The Transfer of Undertakings (Protection of Employment) Regulations 2006 (“TUPE 2006”) provisions should not be applied to a service provision change connected with a single specific event or task of short term duration.
In Liddell’s Coaches v Cook and others UKEATS/0025/12, Mr Cook was employed as a coach driver by Liddell’s Coaches (“Liddell’s”) who provided school transport services for local authorities. In August 2010 Liddell’s won five contracts to transport school children to other schools in the area while their school was being rebuilt . Each of the five contracts lasted until July 2011. The new school was not due to be completed until June 2012 so Liddell’s tendered to continue providing the transport services for another year. Liddell’s only won one of these contracts with another company, Abbey Coaches Ltd (“Abbey”), securing three. Liddell’s terminated Mr Cook’s employment at the end of July 2012. They thought that Mr Cook’s employment would be transferring over to Abbey under the TUPE service provision change rules and therefore ceased employing him. Abbey, however, did not accept that Mr Cook had become their employee. Mr Cook subsequently brought unfair dismissal proceedings.
The Tribunal upheld Mr Cook’s claim against Liddell’s and found that TUPE 2006 did not apply because the transport contract was in relation to “a single specific event” and was of “short term duration” within the meaning of regulation 3(3)(a)(ii) TUPE 2006. The Tribunal interpreted regulation 3(3)(a)(ii) TUPE 2006 as meaning that if reliance was placed on the single specific event part of the provisions, the event in question must also be of short term duration to fall within the exclusion. In this case, the rebuilding of the school was a single specific event and, given that typical transport contracts between local authorities and coach operators were for between three and five years, the contract was sufficiently short term. Liddell’s appealed to the EAT.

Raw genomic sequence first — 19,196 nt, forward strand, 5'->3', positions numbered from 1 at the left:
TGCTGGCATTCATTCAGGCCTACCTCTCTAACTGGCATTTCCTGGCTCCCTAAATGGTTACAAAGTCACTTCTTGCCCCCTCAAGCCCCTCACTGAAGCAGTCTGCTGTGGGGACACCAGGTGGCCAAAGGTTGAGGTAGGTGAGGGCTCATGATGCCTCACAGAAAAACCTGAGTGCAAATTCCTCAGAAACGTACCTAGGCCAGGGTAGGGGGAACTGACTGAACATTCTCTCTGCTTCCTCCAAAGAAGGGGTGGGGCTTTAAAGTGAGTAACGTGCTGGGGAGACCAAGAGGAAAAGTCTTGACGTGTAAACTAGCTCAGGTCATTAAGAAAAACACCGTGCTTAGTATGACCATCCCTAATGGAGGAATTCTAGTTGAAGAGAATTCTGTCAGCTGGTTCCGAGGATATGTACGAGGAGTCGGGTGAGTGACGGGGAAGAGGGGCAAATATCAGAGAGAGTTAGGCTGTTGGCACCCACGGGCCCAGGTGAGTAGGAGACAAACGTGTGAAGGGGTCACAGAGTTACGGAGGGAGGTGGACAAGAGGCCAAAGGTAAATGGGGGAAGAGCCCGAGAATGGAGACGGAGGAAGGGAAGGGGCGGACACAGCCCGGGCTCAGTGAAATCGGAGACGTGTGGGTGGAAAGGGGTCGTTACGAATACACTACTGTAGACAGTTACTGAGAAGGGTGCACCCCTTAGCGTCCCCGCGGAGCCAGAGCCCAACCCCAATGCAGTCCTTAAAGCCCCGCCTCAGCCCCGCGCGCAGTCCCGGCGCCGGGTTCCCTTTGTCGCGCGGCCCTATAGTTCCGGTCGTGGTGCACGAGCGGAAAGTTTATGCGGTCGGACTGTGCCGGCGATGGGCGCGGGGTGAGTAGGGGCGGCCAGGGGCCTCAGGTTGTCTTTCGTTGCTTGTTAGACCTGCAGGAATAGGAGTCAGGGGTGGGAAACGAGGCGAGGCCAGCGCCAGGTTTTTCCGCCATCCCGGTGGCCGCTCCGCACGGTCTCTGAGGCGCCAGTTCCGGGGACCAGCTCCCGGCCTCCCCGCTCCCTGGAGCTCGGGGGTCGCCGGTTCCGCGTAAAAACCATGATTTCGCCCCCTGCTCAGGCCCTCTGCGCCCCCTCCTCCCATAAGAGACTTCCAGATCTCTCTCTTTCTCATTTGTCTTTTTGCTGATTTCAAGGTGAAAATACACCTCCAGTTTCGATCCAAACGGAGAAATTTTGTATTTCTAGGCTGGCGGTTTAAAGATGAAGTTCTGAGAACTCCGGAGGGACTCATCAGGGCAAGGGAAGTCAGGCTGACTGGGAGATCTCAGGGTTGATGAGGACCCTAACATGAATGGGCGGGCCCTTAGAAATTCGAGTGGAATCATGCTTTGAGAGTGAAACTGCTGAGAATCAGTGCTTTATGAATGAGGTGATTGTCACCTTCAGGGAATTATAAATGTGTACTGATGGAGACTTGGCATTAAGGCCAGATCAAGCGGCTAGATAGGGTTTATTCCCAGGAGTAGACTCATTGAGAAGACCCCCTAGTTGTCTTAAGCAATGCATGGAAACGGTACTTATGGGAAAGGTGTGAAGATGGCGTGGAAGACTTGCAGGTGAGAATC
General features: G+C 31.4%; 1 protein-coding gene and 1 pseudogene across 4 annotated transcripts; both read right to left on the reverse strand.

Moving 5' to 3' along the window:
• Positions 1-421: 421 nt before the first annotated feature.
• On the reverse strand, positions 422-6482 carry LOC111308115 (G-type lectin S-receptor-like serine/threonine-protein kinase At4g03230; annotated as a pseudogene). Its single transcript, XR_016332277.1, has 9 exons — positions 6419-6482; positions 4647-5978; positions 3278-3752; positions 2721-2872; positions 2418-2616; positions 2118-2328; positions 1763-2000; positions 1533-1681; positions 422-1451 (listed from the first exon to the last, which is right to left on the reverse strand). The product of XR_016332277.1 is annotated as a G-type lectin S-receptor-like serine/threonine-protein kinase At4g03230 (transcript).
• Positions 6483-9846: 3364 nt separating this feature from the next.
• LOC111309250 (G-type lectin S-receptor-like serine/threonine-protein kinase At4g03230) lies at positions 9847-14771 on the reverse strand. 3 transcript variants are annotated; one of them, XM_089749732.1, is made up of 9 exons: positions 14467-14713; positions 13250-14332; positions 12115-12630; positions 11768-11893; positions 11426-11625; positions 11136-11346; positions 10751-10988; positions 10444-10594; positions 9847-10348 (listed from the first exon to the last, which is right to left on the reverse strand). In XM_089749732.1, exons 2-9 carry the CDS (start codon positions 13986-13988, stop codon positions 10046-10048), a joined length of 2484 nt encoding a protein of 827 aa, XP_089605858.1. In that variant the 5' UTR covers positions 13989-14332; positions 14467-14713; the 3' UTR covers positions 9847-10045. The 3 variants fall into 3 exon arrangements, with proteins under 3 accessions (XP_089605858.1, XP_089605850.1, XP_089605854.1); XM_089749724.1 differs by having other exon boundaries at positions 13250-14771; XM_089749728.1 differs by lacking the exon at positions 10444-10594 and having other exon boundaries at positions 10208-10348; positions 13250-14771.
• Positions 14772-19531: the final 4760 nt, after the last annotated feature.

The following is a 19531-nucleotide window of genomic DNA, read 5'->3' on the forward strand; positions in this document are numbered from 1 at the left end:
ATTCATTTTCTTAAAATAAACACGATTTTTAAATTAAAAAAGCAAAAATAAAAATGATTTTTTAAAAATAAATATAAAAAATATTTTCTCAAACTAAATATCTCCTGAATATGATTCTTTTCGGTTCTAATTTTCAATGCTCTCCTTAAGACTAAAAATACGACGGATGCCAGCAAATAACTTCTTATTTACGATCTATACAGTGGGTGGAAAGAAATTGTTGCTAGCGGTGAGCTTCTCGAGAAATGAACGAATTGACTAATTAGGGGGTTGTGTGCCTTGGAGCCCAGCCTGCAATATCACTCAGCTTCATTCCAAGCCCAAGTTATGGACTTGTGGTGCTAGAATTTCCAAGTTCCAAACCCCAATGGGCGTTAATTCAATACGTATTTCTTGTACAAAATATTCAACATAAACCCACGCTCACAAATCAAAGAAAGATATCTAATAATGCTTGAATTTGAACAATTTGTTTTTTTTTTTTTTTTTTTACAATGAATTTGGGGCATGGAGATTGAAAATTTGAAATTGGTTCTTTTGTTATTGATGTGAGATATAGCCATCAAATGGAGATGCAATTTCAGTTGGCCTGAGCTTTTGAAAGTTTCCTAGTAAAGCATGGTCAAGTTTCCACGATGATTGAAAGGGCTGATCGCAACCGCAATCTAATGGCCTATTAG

The EAT agreed that the Tribunal had reached the right decision that there had been no service provision change under TUPE between Liddell’s and Abbey, although it did not fully support the Tribunal’s reasoning. In the EAT’s view regulation 3(3)(a)(ii) TUPE 2006 will apply where the relevant activities are in connection with either a single specific event or a task of short term duration (emphasis added). In the EAT’s view the phrase “single specific event” stands alone; it means a single happening or occurrence. The EAT considered that it would be unnecessary for TUPE to stipulate that a single specific event must be short term for the regulation 3(3)(a)(ii) TUPE 2006 exclusion to apply since a single specific event is, by definition, of short term duration. The EAT was satisfied that both the rebuilding of the school and the transport contracts awarded were of “short term duration”. Liddell’s appeal was dismissed.